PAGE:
Outer Banks Town Highlights
During your next Outer Banks vacation, why not schedule an adventure that includes exploring a few unique town highlights? This is a great way to learn more about Outer Banks’ towns and communities, while enjoying time spent with family and friends. Some selections are well known, while others are hidden gems, but all allow visitors to explore extraordinary features of the Outer Banks.
COROLLA: Outer Banks Center for Wildlife Education
Located in Currituck Heritage Park, the Outer Banks Center for Wildlife Education shares the grounds with the Whalehead Club and Currituck Beach Lighthouse, two sites that seem to receive all the press. The museum, though, is every bit as fascinating as its famous neighbors. This remarkable museum guides visitors through the history of Currituck Sound and its ecosystem and is filled with family friendly exhibits and hands-on demos.
DUCK: Duck Boardwalk
One of the most unique features in the town of Duck is its boardwalk. Not quite a mile in length, the boardwalk parallels the Currituck Sound shoreline. Constructed to be in harmony with the surroundings, the boardwalk provides a boat slip and kayak dock and offers views of beautiful Outer Banks sunsets.
SOUTHERN SHORES: Flattops
Interspersed among the modern vacation homes along NC12 in Southern Shores are single story homes with flat roofs. Built in the late 1940s and early 50s, the flattops were the creation of artist Frank Stick and his son, David, a well-known Outer Banks writer. They are now considered outstanding examples of period architecture. In order to construct affordable homes for a burgeoning tourist industry, the father and son team used native woods and Outer Banks sand for the cement walls. These homes are privately owned, so please observe them from the roadway or multi-use path.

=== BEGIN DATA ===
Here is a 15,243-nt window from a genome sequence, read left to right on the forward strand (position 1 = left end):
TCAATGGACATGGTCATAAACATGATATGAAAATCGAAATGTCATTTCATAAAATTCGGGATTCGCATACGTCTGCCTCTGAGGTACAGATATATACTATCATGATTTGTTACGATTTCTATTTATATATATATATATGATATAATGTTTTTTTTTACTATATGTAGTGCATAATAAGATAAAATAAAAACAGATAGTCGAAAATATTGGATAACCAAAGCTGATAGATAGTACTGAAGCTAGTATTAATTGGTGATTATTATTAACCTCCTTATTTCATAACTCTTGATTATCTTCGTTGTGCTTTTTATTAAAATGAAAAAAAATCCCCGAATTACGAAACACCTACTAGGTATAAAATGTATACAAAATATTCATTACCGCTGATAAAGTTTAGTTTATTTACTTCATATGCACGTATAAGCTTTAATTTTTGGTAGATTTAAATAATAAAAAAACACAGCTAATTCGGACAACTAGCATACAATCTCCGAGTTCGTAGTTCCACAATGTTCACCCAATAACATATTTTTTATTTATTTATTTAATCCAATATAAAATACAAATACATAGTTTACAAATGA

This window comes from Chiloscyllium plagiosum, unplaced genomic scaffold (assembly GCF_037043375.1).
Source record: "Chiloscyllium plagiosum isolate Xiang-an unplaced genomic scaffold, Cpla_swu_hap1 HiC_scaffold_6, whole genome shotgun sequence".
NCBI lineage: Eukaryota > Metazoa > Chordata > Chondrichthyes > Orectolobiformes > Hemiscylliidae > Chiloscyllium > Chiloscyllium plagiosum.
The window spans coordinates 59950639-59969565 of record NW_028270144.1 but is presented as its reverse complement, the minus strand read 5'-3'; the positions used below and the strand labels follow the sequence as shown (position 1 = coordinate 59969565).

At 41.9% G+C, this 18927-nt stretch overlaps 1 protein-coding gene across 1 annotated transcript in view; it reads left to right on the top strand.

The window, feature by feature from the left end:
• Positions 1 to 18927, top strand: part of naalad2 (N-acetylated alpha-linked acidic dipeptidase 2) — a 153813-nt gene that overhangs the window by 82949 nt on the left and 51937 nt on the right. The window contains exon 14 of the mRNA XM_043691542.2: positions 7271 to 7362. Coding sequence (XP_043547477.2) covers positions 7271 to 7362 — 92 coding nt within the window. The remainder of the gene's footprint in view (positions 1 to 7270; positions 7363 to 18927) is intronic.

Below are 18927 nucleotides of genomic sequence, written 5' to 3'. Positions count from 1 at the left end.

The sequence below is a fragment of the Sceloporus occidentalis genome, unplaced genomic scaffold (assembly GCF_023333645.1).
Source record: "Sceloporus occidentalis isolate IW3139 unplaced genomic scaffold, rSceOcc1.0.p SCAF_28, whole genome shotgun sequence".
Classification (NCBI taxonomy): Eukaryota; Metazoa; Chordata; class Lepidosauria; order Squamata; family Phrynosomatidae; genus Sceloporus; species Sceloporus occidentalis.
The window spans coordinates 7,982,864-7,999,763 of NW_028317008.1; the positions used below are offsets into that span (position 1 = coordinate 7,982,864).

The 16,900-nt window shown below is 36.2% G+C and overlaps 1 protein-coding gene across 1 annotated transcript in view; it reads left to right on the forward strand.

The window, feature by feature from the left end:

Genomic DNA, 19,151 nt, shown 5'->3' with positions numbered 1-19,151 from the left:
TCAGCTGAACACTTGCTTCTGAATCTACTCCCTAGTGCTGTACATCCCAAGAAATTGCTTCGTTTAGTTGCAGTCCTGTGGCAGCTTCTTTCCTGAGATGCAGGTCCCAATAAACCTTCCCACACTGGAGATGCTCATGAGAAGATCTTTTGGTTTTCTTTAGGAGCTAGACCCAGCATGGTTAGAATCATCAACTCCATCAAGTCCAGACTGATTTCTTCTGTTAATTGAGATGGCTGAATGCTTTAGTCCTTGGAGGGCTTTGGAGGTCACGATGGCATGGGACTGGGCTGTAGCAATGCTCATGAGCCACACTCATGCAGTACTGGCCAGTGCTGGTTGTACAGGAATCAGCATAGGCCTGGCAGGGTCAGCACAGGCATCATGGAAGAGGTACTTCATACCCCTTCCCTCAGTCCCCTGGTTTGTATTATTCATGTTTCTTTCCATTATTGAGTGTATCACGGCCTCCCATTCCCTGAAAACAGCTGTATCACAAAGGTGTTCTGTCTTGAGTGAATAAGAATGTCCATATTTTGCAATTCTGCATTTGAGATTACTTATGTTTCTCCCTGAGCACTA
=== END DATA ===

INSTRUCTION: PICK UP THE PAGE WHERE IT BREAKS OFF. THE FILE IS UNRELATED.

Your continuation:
KITTY HAWK: Sandy Run Park
A remarkably beautiful location, Sandy Run Park, is located on The Woods Road next to the Kitty Hawk Garden Center. This area is a great introduction to the marsh and maritime forest environment that is so much a part of the Outer Banks ecology. The park is made up of a mile long loop trail that wanders through woodlands and circles a pond. Suitable for children of all ages, the park provides an observation platform, kayak launch sites and catch and release fishing piers. A camera is a must-have accessory for a visit.
KILL DEVIL HILLS: KDH Cooperative
Located on the west side of the Bypass in Kill Devil Hills, there is an older bright blue building with a winged horse out front. This building is home to the KDH Cooperative, an artist’s co-op that houses an extraordinary collection of art of most every kind, including oil, acrylic, watercolor and pastel paintings, photography, ceramics, jewelry, fibers, pottery, glass, mosaic and metal art. It’s always staffed by one of the member artists, and the co-op consistently features some of the best art around.
NAGS HEAD: Jennette’s Pier
The most spectacular pier on the Outer Banks, Jennette’s Pier reaches 1000’ into the Atlantic Ocean. The newly constructed concrete structure replaces a historic wooden pier that was destroyed by Hurricane Isabelle. The pier is host to a number of annual events, workshops and family friendly activities that are regularly updated on their website. It is also a well known fishing location and is home to a small aquarium and gift shop that are a part of the NC Aquarium Society.
MANTEO: Roanoke Island Festival Park
A 25-acre waterfront park that is adjacent to downtown Manteo, the Roanoke Island Festival Park is a wonderful place to learn about our rich history while enjoying family friendly events and interactive displays. Don’t miss the Elizabeth II, a replica of a 16th century merchant ship, American Indian Town, The Settlement and The Roanoke Adventure Museum. The park also has an Indoor Theater and Outdoor Pavilion and hosts a multitude of seasonal performances and concerts.